Andrew Auernheimer, or “Weev” as he’s known in the hacking world, has appealed his recent conviction of unlawfully accessing AT&T servers. This appeal was filed last week and explained how Auernheimer did not violate any laws when accessing AT&T’s servers as the company made the information available freely on the web.
The appeal contends that Auernheimer did not violate law by accessing AT&T servers. The company had linked the Integrated Circuit Card ID (ICC-ID), a serial number on the SIM card of an iPad with mobile connectivity, with the user’s email address.
When a user visited AT&T’s website, the email field would automatically be populated based on the ICC-ID, which was apparently intended to help users save time when logging in.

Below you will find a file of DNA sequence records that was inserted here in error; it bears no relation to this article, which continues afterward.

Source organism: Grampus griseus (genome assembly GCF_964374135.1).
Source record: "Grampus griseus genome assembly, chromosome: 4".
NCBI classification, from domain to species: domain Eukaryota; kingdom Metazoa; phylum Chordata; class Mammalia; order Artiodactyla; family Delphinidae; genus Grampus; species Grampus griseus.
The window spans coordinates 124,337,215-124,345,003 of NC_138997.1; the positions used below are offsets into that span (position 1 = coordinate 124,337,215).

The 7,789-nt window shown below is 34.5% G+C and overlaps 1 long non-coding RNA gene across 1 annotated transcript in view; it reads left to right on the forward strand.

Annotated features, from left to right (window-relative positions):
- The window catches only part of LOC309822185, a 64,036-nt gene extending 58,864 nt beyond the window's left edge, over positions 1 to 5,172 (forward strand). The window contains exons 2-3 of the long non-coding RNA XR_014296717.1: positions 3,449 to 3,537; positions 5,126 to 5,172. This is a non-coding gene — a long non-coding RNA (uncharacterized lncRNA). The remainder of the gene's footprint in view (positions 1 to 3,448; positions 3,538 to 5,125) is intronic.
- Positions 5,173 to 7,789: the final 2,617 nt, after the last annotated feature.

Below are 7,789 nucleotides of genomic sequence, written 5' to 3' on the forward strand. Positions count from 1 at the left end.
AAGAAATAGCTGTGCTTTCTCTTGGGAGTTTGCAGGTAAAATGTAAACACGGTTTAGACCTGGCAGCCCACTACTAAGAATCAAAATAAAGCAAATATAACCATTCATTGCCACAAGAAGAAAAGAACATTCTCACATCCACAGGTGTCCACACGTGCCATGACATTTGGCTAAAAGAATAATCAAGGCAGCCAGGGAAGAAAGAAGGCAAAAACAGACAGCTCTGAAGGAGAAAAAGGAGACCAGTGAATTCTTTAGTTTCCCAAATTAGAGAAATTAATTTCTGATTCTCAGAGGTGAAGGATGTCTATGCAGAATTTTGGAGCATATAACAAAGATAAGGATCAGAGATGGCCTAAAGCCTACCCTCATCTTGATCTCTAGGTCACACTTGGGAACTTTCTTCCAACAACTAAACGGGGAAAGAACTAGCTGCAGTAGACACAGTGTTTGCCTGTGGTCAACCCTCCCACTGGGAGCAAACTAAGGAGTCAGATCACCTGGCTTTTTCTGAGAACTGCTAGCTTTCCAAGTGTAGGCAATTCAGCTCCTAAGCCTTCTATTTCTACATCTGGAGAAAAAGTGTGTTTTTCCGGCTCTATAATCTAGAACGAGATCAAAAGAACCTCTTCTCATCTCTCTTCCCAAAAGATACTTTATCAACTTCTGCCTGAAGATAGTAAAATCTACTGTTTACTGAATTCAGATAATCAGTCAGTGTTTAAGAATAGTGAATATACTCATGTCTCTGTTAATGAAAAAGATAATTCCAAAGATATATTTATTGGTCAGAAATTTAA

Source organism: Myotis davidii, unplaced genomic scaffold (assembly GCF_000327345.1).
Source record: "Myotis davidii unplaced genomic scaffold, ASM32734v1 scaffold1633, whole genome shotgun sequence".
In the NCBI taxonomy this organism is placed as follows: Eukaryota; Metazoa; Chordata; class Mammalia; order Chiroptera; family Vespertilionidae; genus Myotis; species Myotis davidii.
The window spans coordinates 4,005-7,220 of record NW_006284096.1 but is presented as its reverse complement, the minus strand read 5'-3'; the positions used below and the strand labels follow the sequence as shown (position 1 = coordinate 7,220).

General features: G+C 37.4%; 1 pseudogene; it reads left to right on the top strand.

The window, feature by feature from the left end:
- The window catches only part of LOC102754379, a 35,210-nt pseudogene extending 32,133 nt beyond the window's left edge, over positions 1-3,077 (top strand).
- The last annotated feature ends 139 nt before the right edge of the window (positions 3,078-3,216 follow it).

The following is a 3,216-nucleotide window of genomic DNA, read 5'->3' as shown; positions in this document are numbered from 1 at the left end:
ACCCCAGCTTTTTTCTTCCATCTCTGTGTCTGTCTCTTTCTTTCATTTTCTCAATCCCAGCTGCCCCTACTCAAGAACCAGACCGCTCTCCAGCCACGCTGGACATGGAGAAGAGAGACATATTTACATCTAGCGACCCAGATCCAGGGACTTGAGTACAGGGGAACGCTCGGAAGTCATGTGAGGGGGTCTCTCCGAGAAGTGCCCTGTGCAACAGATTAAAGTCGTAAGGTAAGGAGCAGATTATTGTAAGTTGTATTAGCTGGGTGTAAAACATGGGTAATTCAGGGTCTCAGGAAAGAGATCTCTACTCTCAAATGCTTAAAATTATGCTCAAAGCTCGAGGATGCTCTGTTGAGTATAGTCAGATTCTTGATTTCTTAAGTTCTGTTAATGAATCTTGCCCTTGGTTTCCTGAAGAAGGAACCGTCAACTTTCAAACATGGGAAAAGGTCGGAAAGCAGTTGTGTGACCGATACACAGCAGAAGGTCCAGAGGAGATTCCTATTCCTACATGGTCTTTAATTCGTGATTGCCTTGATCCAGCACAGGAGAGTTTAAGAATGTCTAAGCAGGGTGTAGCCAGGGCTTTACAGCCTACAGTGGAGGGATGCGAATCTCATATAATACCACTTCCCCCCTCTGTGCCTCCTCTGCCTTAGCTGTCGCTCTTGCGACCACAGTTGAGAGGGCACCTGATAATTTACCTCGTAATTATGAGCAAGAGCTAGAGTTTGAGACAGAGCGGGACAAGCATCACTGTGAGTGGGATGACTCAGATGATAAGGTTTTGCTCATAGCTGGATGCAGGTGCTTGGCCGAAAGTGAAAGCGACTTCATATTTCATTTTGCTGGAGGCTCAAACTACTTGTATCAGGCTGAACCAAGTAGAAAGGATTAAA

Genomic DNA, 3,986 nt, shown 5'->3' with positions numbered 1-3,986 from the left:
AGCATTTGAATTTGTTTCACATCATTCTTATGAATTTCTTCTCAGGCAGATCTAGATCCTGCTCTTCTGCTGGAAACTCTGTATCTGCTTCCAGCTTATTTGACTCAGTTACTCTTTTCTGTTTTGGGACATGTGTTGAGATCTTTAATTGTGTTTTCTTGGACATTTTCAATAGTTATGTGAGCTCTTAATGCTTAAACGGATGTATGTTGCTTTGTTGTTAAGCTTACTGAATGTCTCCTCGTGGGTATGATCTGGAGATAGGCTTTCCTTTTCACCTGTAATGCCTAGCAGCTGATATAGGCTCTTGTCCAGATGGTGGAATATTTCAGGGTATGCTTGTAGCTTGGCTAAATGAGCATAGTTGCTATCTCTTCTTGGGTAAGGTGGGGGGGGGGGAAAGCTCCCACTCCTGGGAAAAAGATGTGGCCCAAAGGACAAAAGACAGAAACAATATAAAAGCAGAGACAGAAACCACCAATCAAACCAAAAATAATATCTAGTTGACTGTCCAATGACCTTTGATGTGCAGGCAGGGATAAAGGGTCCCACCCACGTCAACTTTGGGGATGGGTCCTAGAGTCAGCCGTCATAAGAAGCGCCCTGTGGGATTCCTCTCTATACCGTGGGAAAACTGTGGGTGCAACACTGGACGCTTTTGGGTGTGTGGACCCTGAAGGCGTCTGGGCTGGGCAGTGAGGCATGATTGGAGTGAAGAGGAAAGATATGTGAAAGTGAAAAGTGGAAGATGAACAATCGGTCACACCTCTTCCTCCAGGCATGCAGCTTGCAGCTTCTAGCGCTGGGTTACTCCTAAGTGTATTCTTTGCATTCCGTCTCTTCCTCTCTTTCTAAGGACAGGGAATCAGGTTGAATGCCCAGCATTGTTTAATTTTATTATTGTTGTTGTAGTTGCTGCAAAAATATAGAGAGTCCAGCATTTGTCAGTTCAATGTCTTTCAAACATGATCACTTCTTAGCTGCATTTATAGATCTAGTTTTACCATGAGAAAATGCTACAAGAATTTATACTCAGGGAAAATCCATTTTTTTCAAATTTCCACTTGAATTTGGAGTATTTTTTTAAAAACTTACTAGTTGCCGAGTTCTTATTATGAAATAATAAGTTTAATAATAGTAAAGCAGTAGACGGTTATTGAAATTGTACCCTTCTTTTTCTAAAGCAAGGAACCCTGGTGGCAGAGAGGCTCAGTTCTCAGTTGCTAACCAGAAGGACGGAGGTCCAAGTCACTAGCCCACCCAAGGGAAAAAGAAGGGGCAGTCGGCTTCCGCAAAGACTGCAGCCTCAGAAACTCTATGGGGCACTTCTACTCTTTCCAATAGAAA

But Auernheimer’s friend, Daniel Spitler, discovered that changing the ICC-IDs by a single digit would return a new user’s email address. Then the two men developed an application called the “iPad 3G Account Slurper” to pull the names and email addresses en masse.
Since the data was freely available on the internet, Auernheimer’s actions did not constitute theft, the appeal contends.
Auernheimer was convicted of hacking AT&T servers to obtain 114,000 email addresses of 3G iPad users on the network. These email addresses included some high-profile iPad users including Chicago Mayor Rahm Emmanuel Partially censored copies of these emails were then given to Gawker and were later published. However, in order to obtain this information, Auernheimer didn’t actually have to perform any hacking as all information was available publicly. Weev is currently serving 41 months due to the overreaching Computer Fraud and Abuse Act.